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A Railroad train-plunged through a

The Hackensack and New York train, which left Jersey City on Wednesday, with twenty passengers, plunged through a drawbridge about seven miles from Jersey City. The light was exhibited to show the draw was up, but the engineer in charge had never seen the bridge in that condition, and either did not understand or did not see it.

As soon as he discovered the peril he gave the signal whistle to have the brakes put on, reversed the engine, but saw that it was all over. Off the brink of the draw down plunged the engine and tender, with a roar and crash that were heard more than two miles away.--The engine divided the waters, went some thirty feet below the surface, and was followed by the car, which probably turned partially over in its descent, but was again righted by striking upon the bowsprit of a schooner that was just on the point of passing through, the collision tearing open a long strip in the roof of the car. All this, of course, happened in almost as short a space as it can be thought of; indeed the car had rested its forward end upon the sunken engine before the parted waters had returned to their place. The car, which was a very long one, was left with its forward end, up to about the first ventilator, immersed in water, and the rear end resting upon the edge of the draw, and at an angle of about forty-five degrees.

Some of the passengers clung to their seats, and others were thrown about. The conductor was at the time standing in the centre of the car, when the shock and descending motion of the car sent him nearly twenty-five feet forward through the door of the smoking saloon, an apartment taking up seven feet of the length of the car. The water which was rushing in through the outside door, shut this inner door behind him, and he, with the brakesman, were nearly up to their chins in an icy element, and cooped up within this limited compartment. The conductor secured a hold upon the ring through which the bell rope passes against the roof. It is said that quite an earnest struggle took place between them as to who should have possession of this bit of iron — now the brakesman, and then the conductor secured it for alternate moments.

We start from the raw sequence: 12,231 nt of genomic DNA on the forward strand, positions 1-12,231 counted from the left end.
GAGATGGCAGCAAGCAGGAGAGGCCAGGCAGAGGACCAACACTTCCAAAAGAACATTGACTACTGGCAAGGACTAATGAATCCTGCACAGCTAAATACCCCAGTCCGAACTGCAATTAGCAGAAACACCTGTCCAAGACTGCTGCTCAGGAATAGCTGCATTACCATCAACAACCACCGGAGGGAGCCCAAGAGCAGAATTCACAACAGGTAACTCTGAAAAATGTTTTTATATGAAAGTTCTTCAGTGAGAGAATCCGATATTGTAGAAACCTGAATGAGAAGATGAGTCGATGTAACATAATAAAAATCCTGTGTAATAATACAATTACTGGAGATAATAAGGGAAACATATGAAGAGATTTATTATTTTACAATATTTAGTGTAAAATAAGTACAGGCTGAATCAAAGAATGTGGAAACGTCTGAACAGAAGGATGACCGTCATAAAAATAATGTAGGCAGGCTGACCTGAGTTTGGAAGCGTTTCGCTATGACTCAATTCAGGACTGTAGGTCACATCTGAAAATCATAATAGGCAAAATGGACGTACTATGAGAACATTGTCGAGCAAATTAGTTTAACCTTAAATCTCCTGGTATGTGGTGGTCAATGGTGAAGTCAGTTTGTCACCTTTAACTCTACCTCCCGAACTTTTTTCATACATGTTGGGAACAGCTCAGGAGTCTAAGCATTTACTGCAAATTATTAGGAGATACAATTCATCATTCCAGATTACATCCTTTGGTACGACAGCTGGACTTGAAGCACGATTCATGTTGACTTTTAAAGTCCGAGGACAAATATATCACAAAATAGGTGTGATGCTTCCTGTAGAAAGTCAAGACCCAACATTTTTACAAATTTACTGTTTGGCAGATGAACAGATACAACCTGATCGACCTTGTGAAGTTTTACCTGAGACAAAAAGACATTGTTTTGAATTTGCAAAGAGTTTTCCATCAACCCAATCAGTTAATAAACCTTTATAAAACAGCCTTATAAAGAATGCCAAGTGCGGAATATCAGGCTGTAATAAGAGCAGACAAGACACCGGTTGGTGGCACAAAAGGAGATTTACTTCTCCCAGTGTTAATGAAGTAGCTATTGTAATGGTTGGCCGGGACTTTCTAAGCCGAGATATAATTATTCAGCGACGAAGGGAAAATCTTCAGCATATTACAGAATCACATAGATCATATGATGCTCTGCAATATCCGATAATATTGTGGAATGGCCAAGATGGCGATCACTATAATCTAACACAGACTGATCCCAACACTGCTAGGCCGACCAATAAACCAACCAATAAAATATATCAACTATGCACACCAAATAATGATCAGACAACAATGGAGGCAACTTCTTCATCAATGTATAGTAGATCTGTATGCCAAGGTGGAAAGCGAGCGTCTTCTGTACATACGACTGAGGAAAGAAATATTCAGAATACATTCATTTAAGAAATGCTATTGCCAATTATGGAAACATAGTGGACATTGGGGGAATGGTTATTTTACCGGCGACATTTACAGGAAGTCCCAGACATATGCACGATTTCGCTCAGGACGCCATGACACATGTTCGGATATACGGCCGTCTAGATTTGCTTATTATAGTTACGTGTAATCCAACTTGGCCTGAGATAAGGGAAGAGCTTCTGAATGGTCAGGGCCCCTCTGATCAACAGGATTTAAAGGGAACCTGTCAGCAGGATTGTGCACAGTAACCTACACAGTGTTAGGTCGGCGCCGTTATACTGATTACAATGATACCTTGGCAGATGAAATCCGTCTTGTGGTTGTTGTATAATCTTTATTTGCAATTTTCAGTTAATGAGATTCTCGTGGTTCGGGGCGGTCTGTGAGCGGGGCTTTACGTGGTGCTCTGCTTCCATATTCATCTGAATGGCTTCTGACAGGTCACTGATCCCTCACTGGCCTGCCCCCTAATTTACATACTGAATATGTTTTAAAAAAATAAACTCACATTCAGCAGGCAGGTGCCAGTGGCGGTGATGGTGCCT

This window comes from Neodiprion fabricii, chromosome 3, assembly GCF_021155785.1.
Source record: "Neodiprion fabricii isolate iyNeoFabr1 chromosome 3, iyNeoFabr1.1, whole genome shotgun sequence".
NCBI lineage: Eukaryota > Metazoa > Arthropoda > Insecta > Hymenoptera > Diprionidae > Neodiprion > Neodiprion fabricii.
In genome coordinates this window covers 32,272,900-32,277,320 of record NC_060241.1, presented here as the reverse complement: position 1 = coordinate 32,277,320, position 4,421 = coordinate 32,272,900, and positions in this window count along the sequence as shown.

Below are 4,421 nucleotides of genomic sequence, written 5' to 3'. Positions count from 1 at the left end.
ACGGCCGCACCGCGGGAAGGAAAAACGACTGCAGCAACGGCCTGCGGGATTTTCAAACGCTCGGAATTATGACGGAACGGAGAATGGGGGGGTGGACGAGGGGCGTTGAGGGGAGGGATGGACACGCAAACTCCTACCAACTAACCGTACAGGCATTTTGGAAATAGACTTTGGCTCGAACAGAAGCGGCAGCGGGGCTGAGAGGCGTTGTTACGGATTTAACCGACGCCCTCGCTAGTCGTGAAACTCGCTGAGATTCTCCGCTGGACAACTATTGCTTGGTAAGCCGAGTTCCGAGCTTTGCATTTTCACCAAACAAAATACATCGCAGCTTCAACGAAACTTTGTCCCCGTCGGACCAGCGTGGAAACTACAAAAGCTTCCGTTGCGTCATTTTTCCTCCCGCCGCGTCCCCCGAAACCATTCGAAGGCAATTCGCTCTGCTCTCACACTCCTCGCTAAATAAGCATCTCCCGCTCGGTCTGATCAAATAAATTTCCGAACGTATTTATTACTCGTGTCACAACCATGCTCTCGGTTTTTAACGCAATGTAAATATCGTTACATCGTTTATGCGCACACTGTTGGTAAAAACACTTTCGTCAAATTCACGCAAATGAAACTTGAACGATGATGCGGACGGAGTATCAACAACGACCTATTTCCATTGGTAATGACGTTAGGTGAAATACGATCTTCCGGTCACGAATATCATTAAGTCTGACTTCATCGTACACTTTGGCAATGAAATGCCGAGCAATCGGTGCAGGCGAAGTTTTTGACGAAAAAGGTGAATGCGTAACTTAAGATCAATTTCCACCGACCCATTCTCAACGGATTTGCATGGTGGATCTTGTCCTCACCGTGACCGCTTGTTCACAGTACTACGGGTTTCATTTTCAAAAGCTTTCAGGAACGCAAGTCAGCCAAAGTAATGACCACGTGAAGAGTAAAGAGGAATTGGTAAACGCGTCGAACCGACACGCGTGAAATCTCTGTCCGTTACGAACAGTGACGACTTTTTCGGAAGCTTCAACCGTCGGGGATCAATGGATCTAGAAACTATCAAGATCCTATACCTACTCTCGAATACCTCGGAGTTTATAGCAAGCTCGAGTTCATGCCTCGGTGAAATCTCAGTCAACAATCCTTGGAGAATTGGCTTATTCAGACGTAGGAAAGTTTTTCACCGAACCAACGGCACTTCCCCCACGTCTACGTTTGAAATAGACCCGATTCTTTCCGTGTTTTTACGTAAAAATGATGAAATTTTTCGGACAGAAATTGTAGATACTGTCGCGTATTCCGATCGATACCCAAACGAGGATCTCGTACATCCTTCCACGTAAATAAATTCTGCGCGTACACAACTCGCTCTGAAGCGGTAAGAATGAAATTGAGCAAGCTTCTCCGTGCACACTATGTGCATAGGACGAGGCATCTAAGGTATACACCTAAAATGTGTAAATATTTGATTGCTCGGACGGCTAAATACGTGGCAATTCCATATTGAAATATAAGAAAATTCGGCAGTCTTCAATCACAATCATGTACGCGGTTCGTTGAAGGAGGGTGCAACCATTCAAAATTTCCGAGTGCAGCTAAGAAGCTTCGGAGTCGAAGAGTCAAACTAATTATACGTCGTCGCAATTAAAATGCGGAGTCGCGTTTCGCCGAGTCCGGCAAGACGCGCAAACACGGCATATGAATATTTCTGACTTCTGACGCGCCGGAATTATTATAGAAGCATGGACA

A bystander says that as the car fell into the chasm, cries and shrieks arose, mingled with and continued after the noises of the water and the crash of the falling train.

The passengers, consisting of three ladies and fourteen men, who had been more or less jostled about, soon climbed up the ascent and emerged through the rear door, having sustained little injury beside the fright, save that in one case a lady had one or two teeth knocked out. Meanwhile the three unfortunates in the little smoking-room were screaming for help and seizing by turns the anchor in the roof. A couple of axes had been brought from the schooner close by, and a hole cut through the top of the room, which gave the men a little air, or possibly they would have suffocated. One of the windows of the car, said to have been two or three feet under water, was broken open by the brakesman, and the three men successively passed down and crawled through it, being picked up at once. They are believed to have been in the water from fifteen to twenty minutes. One had become crazed, and it was with difficulty that he could be restrained from jumping back into the river.

The engineer, according to his own account, went down with the engine, one hand holding upon the "throttle-valve," and the other upon the "reverse lever." He rose to the surface about one hundred feet distant from the spot where he went down. He got hold of a rope, wound it about him, and finally succeeded in crawling up on a portion of the pier that jutted out and formed a little shelf. He was taken in nearly a frozen condition. --The engineer was injured more than any one else, but he is merely bruised a little about the hands, and received a flesh-wound on the outside of the left hip. The escape of all these passengers from death, or even serious injury, seems about as miraculous as anything on record. It is nearly 20 feet from the floor of the bridge to the surface of the water; the water is about 27 feet deep, with a soft, miry bottom, into which it is thought the engine has sunk from 10 to 15 feet. That the passengers were all saved is attributed to two causes: First, the material of which the car was made. Had it been a wooden car, it would probably have broken into two parts, spilling out nearly all, the splintering timbers, bruising and crushing a portion. Second, the large windows of the car, which allowed the egress of the three persons in the smoking car.

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